Gold still powering past $1,000

The precious metal continues to rally as investors eye a weak U.S. dollar and fret about inflation.

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By Ben Rooney, staff reporter

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NEW YORK ( -- Gold prices settled Wednesday at their highest point as the dollar slumped and inflation concerns boosted demand for the metal as a hedge against rising prices.

Gold for December delivery, the most active contract, settled at $1,020.20 an ounce, up $13.90 from Tuesday's close of $1,006.30 per ounce.

December gold hit an intraday high of $1023.30 on Wednesday. That's about $10 below the highest intraday price, set on March 18, 2008, when it traded as high as $1,033.90 an ounce.

Mark Hansen, director of trading at commodities research firm CPM Group, said the weak dollar is the "main driver" of Wednesday's gold rally.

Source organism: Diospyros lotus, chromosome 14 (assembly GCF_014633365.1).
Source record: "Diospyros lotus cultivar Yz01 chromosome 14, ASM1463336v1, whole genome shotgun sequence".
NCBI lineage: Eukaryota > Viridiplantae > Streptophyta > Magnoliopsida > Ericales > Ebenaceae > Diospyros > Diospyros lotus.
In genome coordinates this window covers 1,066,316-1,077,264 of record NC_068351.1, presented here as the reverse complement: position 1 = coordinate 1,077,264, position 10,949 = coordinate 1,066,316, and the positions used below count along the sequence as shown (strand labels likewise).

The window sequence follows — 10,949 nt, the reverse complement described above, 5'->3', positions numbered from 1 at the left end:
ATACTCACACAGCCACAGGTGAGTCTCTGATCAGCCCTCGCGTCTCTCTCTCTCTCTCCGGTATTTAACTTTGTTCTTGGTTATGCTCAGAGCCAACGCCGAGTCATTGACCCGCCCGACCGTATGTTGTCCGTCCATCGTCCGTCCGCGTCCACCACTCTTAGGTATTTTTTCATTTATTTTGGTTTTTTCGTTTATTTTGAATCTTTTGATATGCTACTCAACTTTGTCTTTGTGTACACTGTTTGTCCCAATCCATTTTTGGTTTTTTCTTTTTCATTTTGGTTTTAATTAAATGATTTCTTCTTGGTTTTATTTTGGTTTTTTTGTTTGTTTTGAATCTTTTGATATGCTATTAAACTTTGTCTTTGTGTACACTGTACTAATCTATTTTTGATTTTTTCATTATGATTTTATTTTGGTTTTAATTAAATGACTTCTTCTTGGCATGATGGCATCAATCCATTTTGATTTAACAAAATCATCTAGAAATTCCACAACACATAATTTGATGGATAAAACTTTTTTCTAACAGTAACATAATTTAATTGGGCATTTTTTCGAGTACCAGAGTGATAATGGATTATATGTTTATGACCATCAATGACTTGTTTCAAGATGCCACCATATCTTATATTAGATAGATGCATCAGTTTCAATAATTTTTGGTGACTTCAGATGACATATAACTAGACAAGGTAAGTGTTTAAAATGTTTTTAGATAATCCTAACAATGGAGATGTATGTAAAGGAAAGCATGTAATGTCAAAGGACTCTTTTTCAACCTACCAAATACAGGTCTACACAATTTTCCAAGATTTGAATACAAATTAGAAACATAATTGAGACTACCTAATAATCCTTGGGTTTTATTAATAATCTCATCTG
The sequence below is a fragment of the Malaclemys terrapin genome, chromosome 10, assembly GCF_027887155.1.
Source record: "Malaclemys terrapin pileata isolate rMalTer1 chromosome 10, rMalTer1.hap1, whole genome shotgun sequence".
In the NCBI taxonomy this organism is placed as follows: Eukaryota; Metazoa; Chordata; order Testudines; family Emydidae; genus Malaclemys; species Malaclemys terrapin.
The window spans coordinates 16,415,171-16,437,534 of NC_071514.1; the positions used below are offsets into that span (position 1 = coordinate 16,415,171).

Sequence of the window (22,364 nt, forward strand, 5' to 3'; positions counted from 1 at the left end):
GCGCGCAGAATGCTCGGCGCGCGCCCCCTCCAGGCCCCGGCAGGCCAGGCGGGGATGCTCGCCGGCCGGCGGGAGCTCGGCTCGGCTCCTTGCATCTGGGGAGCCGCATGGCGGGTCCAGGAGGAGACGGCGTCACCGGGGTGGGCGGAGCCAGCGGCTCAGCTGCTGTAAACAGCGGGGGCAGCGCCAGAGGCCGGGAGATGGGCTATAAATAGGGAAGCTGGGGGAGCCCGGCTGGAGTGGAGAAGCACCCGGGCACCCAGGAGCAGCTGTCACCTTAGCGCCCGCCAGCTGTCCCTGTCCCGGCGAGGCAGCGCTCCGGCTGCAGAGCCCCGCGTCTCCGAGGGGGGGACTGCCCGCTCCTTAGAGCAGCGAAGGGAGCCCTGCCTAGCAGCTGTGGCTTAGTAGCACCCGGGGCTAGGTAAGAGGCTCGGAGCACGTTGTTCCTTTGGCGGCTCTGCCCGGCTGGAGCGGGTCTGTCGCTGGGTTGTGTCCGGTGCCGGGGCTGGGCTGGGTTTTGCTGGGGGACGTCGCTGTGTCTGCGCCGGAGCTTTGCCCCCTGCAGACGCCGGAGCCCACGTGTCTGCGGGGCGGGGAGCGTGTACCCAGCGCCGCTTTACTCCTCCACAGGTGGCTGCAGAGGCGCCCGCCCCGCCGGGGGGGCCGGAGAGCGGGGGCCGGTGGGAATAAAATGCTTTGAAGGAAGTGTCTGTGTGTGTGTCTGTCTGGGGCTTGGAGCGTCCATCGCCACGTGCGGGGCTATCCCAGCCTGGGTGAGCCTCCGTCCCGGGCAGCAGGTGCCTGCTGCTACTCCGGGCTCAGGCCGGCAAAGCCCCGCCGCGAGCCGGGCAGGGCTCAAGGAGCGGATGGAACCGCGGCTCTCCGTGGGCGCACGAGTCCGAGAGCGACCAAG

The dollar fell to a one-year low against a basket of currencies, as upbeat economic data boosted optimism about the global economic recovery and gave investors an appetite for more risky assets, such as stocks.

At the same time, gold prices are being supported by concerns that government efforts to stimulate the economy could result in a bout of inflation a few years from now. "That has given investors more of an appetite for tangible assets," Hansen said.

The inflation concerns come despite a government report that showed consumer prices remained relatively tame last month.

The Labor Department's Consumer Price Index rose 0.4% in August from the month before due to higher energy prices. Over the past 12 months, CPI has declined 1.5%.

"Because inflation is really not an issue now, investors are looking out a year or two and wondering what happens if there's not a timely withdrawal," of economic stimulus dollars, Hansen said.

Investors view gold as a hedge against rising prices because tangible assets tend to hold value better than equity-based assets when inflation is an issue.

Looking ahead, gold prices could head even higher, Hansen said.

Market participants have become "more comfortable" with gold prices above $1,000 and that has "emboldened investors to think that market can go higher," he said.  To top of page

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